I have heard it said that a person changes every seven years, well it happened to me. But because I had a slow start my change didn’t come until I was eight. This was the age when I learned to read. You would have thought that my mother would be thrilled that at last, I had caught up with the other kids—I suppose it is quite nice when your four year old child learns to read and then reads every word out loud where ever it is seen. But when I did this it was very different. I think I may have overdone it though, because the rest of my family kept telling me to shut up. And even at the breakfast table when I was reading the Shredded Wheat packet quietly, my mother said in a rather fed up.way.
“Alan, I can still see your lips moving”.
Now, I thought this was rather harsh coming from my mother, who conducted most of her conversations with Mrs. Salmon without making a sound, just moving her lips—gum talk we called it.
Now that I could read ‘The Daily Herald’, it made me realise the war was not going very well. There were so many of our ships going down and hundreds of sailors losing their lives, and the bombing had started up again all over the country. It seemed as if the air and sea are full of the enemy, the U boats hunting in packs and the bombers were once again filling the sky.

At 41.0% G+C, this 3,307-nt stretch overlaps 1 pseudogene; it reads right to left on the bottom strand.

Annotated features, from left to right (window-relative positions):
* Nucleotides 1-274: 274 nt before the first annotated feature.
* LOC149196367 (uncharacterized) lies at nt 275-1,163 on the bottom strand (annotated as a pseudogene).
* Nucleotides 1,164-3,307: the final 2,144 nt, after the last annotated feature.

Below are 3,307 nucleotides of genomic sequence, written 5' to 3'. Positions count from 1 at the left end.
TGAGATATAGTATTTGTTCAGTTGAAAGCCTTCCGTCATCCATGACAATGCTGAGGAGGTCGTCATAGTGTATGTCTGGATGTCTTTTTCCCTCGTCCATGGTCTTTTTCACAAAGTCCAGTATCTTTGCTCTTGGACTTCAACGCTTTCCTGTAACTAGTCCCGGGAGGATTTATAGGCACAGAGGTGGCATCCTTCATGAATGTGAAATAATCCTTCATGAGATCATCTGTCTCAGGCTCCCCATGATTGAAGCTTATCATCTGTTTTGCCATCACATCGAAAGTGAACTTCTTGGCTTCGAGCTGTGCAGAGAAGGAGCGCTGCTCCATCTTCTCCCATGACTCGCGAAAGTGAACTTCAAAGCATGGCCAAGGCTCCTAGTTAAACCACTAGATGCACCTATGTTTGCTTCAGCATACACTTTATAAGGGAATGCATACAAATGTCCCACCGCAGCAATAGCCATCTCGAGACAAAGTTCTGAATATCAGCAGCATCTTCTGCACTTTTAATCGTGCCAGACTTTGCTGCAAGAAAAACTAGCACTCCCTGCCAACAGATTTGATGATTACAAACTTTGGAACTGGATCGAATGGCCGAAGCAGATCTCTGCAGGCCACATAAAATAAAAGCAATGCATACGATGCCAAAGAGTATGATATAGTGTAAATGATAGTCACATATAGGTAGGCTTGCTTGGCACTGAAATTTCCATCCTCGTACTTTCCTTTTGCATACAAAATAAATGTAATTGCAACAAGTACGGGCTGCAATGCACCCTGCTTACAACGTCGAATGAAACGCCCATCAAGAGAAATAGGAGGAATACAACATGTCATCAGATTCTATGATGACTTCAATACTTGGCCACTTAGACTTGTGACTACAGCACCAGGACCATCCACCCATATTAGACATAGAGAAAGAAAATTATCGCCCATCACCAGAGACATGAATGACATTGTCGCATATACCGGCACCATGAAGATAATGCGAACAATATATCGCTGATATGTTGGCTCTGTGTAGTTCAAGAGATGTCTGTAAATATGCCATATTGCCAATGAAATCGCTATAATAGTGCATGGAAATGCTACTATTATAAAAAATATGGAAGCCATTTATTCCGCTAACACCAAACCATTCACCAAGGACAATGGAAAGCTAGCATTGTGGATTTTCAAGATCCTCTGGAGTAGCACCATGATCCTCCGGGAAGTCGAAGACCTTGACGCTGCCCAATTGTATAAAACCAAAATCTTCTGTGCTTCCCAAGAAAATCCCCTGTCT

Stories were going around Chertsey about local families losing a son or a father somewhere over seas, and even at home in Chertsey a family lost their father, he was a fireman who was killed by a high-pressure fire hose that he lost control of while fighting a fire.
Kids at school grew up very quickly, we became experts on how good the German Tiger tanks were compared to ours and even the German Me 109 fighter plane was at least the equal of our planes.
Then there was a glimmer of hope in the Headlines of the newspapers, Adolf Hitler had decided to invade Russia, this meant fewer raids on England as he took most of his army to fight them. Most people were saying that he has gone too far and now the war would soon come to an end—it didn’t though.
I soon went back to reading the ‘Shredded Wheat’ packet, but no one thought it was at all interesting that our Green Line coach used to start from the Carpenters Arms, in Chertsey on the long journey through London to Welwyn Garden City, where they made ‘Shredded Wheat’.